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Hall of Fame: Henderson was a sure pick

Associated Press
NEW YORK ó Rickey Henderson dashed into the Hall of Fame on his first try, Jim Rice made it with a final swing.
It’s hard to imagine their induction speeches will have much in common, either.
“I’m going to leave all the stories to Rickey,” Rice said, confirming that his remarks in Cooperstown this summer are likely to match his personality. “Believe me, it’s going to be short and quick. I don’t think you need to go there and talk for 15 or 20 minutes when you can get right to the point.”
That never stopped Henderson ó but neither did opposing pitchers or catchers during his 25-year career.
The undisputed standard for leadoff hitters, Henderson received 94.8 percent of the vote from the Baseball Writers’ Association of America in balloting announced Monday, well above the 75 percent needed.
Rice, among the game’s most feared sluggers in the late 1970s and early 1980s, got 76.4 percent in his 15th and final year on the ballot after falling just shy with 72.2 percent last year.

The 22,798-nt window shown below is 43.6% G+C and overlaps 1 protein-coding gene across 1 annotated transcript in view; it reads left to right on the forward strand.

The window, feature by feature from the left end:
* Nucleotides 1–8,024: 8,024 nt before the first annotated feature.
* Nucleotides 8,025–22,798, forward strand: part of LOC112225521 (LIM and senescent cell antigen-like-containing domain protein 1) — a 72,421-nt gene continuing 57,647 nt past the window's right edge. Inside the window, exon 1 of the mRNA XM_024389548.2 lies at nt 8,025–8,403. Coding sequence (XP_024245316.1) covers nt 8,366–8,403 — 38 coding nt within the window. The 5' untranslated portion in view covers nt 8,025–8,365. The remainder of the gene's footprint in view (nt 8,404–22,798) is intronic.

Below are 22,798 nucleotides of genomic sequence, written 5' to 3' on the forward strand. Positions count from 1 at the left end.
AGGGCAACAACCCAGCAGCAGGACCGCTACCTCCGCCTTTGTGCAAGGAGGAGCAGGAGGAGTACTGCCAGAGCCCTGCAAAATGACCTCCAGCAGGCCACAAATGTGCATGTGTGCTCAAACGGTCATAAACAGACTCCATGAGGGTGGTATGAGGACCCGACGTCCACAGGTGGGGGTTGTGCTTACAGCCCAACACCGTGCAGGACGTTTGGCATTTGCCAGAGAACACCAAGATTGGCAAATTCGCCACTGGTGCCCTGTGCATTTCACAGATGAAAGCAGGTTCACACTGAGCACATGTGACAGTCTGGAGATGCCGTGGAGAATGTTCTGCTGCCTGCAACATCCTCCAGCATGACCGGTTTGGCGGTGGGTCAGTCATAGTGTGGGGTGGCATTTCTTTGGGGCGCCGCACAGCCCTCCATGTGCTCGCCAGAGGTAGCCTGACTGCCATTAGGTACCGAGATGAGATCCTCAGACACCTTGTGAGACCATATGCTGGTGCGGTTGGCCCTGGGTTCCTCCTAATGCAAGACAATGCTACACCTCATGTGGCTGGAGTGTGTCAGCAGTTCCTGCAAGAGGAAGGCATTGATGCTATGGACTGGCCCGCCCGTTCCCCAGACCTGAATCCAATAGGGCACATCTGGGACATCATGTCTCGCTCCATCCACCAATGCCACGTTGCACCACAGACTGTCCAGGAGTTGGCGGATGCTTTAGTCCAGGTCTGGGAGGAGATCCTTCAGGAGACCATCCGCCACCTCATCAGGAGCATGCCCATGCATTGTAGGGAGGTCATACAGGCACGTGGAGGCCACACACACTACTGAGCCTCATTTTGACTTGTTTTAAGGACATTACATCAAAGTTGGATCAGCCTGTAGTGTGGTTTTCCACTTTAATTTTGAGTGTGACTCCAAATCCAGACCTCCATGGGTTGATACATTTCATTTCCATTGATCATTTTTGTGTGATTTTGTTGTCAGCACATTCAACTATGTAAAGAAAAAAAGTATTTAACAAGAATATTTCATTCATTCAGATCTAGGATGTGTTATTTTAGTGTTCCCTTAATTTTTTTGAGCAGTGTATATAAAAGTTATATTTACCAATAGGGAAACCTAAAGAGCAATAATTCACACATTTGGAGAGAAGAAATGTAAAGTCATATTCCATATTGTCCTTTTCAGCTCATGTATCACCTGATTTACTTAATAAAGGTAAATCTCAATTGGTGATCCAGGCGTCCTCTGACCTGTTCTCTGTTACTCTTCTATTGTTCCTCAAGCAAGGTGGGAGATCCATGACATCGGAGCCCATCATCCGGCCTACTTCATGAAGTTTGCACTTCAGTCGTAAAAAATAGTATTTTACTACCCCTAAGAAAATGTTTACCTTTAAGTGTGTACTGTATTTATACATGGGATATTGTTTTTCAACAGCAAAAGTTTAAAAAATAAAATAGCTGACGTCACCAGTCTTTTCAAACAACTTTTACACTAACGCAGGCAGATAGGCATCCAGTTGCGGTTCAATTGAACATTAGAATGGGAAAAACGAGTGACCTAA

“The only thing I can say is I’m glad it’s over with,” the Boston outfielder said. “I’m in there and they can’t take it away.”
Henderson, baseball’s career leader in runs scored and stolen bases, became the 44th player elected in his first year of eligibility. Rice was only the third elected by the BBWAA in his final year, joining Red Ruffing (1967) and Ralph Kiner (1975).
The pair will be inducted into the Hall during ceremonies on July 26 in Cooperstown, N.Y. They’ll be joined by former Yankees and Indians second baseman Joe Gordon, elected posthumously last month by the Veterans Committee.
“I feel great about it. It’s been a long time coming,” Henderson said. “I was nervous, waiting.”

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